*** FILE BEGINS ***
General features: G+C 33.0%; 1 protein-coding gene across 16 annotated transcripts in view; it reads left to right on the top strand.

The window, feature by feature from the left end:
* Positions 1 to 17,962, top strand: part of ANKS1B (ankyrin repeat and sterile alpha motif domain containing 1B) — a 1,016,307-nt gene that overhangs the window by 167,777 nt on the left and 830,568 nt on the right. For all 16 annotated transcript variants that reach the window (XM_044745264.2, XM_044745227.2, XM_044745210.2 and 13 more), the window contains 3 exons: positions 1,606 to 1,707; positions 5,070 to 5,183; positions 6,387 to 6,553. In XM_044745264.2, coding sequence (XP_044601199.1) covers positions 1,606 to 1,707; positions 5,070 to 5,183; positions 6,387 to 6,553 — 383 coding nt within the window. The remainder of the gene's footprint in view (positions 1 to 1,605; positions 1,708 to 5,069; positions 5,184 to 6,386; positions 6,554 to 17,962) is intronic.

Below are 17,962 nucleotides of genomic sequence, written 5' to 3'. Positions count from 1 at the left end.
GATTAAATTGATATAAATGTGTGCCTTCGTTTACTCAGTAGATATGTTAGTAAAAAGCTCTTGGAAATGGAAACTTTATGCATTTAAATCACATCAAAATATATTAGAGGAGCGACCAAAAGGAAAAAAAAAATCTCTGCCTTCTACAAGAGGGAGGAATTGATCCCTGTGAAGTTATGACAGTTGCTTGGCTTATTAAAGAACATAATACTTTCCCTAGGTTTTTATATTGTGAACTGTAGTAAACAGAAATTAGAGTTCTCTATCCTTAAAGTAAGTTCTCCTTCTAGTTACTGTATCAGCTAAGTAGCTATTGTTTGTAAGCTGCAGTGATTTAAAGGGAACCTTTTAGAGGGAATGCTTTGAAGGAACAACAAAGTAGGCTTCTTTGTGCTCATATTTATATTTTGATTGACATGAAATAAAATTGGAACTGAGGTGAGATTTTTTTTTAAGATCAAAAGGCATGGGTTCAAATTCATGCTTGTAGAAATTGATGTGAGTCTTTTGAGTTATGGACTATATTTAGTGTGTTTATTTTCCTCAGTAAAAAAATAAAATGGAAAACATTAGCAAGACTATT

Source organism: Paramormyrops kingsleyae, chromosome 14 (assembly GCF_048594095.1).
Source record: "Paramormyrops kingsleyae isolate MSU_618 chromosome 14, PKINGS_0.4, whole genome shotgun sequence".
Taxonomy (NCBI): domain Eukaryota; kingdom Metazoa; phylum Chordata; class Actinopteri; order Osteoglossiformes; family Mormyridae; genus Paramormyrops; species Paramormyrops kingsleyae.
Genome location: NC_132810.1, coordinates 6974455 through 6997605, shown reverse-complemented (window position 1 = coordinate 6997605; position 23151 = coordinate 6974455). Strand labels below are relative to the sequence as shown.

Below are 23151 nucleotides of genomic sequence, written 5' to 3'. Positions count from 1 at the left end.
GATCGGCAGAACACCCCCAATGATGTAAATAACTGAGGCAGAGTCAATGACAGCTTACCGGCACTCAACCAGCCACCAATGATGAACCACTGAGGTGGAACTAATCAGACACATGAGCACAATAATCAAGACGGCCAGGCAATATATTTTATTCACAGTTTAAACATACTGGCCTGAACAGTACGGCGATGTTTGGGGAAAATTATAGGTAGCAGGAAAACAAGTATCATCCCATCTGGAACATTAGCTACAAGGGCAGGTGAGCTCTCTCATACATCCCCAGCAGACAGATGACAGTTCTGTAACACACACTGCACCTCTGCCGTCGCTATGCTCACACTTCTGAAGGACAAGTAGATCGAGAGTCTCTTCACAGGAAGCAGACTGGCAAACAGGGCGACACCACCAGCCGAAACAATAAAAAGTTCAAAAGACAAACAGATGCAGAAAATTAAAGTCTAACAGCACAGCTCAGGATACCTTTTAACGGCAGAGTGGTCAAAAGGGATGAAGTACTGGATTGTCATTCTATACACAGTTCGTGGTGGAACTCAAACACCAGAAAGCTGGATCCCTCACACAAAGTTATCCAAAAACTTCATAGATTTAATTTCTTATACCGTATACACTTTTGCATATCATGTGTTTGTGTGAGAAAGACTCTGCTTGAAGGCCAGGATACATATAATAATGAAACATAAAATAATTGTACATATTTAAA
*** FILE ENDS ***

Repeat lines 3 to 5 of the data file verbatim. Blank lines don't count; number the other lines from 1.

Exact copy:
* Positions 1 to 17,962, top strand: part of ANKS1B (ankyrin repeat and sterile alpha motif domain containing 1B) — a 1,016,307-nt gene that overhangs the window by 167,777 nt on the left and 830,568 nt on the right. For all 16 annotated transcript variants that reach the window (XM_044745264.2, XM_044745227.2, XM_044745210.2 and 13 more), the window contains 3 exons: positions 1,606 to 1,707; positions 5,070 to 5,183; positions 6,387 to 6,553. In XM_044745264.2, coding sequence (XP_044601199.1) covers positions 1,606 to 1,707; positions 5,070 to 5,183; positions 6,387 to 6,553 — 383 coding nt within the window. The remainder of the gene's footprint in view (positions 1 to 1,605; positions 1,708 to 5,069; positions 5,184 to 6,386; positions 6,554 to 17,962) is intronic.

Below are 17,962 nucleotides of genomic sequence, written 5' to 3'. Positions count from 1 at the left end.
GATTAAATTGATATAAATGTGTGCCTTCGTTTACTCAGTAGATATGTTAGTAAAAAGCTCTTGGAAATGGAAACTTTATGCATTTAAATCACATCAAAATATATTAGAGGAGCGACCAAAAGGAAAAAAAAAATCTCTGCCTTCTACAAGAGGGAGGAATTGATCCCTGTGAAGTTATGACAGTTGCTTGGCTTATTAAAGAACATAATACTTTCCCTAGGTTTTTATATTGTGAACTGTAGTAAACAGAAATTAGAGTTCTCTATCCTTAAAGTAAGTTCTCCTTCTAGTTACTGTATCAGCTAAGTAGCTATTGTTTGTAAGCTGCAGTGATTTAAAGGGAACCTTTTAGAGGGAATGCTTTGAAGGAACAACAAAGTAGGCTTCTTTGTGCTCATATTTATATTTTGATTGACATGAAATAAAATTGGAACTGAGGTGAGATTTTTTTTTAAGATCAAAAGGCATGGGTTCAAATTCATGCTTGTAGAAATTGATGTGAGTCTTTTGAGTTATGGACTATATTTAGTGTGTTTATTTTCCTCAGTAAAAAAATAAAATGGAAAACATTAGCAAGACTATT